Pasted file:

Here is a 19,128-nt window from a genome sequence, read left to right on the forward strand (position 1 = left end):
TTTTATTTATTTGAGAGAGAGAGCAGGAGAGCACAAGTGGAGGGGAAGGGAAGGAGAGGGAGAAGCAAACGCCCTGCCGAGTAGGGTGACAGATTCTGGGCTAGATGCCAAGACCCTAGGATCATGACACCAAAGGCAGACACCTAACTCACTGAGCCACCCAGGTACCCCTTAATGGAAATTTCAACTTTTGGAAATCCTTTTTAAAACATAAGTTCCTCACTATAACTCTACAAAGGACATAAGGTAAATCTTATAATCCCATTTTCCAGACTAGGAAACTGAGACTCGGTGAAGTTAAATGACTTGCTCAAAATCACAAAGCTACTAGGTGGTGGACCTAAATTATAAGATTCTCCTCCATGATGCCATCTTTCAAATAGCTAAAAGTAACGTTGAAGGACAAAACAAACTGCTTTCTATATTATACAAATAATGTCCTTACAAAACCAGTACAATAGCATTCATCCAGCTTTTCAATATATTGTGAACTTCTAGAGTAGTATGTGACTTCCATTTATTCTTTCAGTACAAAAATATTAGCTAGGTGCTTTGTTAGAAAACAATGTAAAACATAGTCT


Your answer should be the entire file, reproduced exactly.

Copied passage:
Here is a 19,128-nt window from a genome sequence, read left to right on the forward strand (position 1 = left end):
TTTTATTTATTTGAGAGAGAGAGCAGGAGAGCACAAGTGGAGGGGAAGGGAAGGAGAGGGAGAAGCAAACGCCCTGCCGAGTAGGGTGACAGATTCTGGGCTAGATGCCAAGACCCTAGGATCATGACACCAAAGGCAGACACCTAACTCACTGAGCCACCCAGGTACCCCTTAATGGAAATTTCAACTTTTGGAAATCCTTTTTAAAACATAAGTTCCTCACTATAACTCTACAAAGGACATAAGGTAAATCTTATAATCCCATTTTCCAGACTAGGAAACTGAGACTCGGTGAAGTTAAATGACTTGCTCAAAATCACAAAGCTACTAGGTGGTGGACCTAAATTATAAGATTCTCCTCCATGATGCCATCTTTCAAATAGCTAAAAGTAACGTTGAAGGACAAAACAAACTGCTTTCTATATTATACAAATAATGTCCTTACAAAACCAGTACAATAGCATTCATCCAGCTTTTCAATATATTGTGAACTTCTAGAGTAGTATGTGACTTCCATTTATTCTTTCAGTACAAAAATATTAGCTAGGTGCTTTGTTAGAAAACAATGTAAAACATAGTCT